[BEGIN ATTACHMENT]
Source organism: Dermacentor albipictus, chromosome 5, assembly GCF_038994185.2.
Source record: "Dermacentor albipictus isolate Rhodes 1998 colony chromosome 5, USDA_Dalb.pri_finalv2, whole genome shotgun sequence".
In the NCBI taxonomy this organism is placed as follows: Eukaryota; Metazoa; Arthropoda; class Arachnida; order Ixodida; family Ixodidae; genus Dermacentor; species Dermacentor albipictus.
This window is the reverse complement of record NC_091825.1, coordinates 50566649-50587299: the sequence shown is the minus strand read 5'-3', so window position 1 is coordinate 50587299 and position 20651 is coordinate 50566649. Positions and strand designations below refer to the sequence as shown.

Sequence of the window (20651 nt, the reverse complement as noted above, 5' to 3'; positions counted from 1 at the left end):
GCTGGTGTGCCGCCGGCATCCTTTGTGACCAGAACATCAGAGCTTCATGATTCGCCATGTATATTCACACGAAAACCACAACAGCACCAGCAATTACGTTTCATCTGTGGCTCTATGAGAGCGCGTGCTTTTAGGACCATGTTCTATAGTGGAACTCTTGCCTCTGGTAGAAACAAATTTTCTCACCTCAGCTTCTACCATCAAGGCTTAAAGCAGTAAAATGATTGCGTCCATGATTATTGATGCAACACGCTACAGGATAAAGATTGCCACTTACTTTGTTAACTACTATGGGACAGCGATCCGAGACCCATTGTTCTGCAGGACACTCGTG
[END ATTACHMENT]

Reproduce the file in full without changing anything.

Source organism: Dermacentor albipictus, chromosome 5, assembly GCF_038994185.2.
Source record: "Dermacentor albipictus isolate Rhodes 1998 colony chromosome 5, USDA_Dalb.pri_finalv2, whole genome shotgun sequence".
In the NCBI taxonomy this organism is placed as follows: Eukaryota; Metazoa; Arthropoda; class Arachnida; order Ixodida; family Ixodidae; genus Dermacentor; species Dermacentor albipictus.
This window is the reverse complement of record NC_091825.1, coordinates 50566649-50587299: the sequence shown is the minus strand read 5'-3', so window position 1 is coordinate 50587299 and position 20651 is coordinate 50566649. Positions and strand designations below refer to the sequence as shown.

Sequence of the window (20651 nt, the reverse complement as noted above, 5' to 3'; positions counted from 1 at the left end):
GCTGGTGTGCCGCCGGCATCCTTTGTGACCAGAACATCAGAGCTTCATGATTCGCCATGTATATTCACACGAAAACCACAACAGCACCAGCAATTACGTTTCATCTGTGGCTCTATGAGAGCGCGTGCTTTTAGGACCATGTTCTATAGTGGAACTCTTGCCTCTGGTAGAAACAAATTTTCTCACCTCAGCTTCTACCATCAAGGCTTAAAGCAGTAAAATGATTGCGTCCATGATTATTGATGCAACACGCTACAGGATAAAGATTGCCACTTACTTTGTTAACTACTATGGGACAGCGATCCGAGACCCATTGTTCTGCAGGACACTCGTG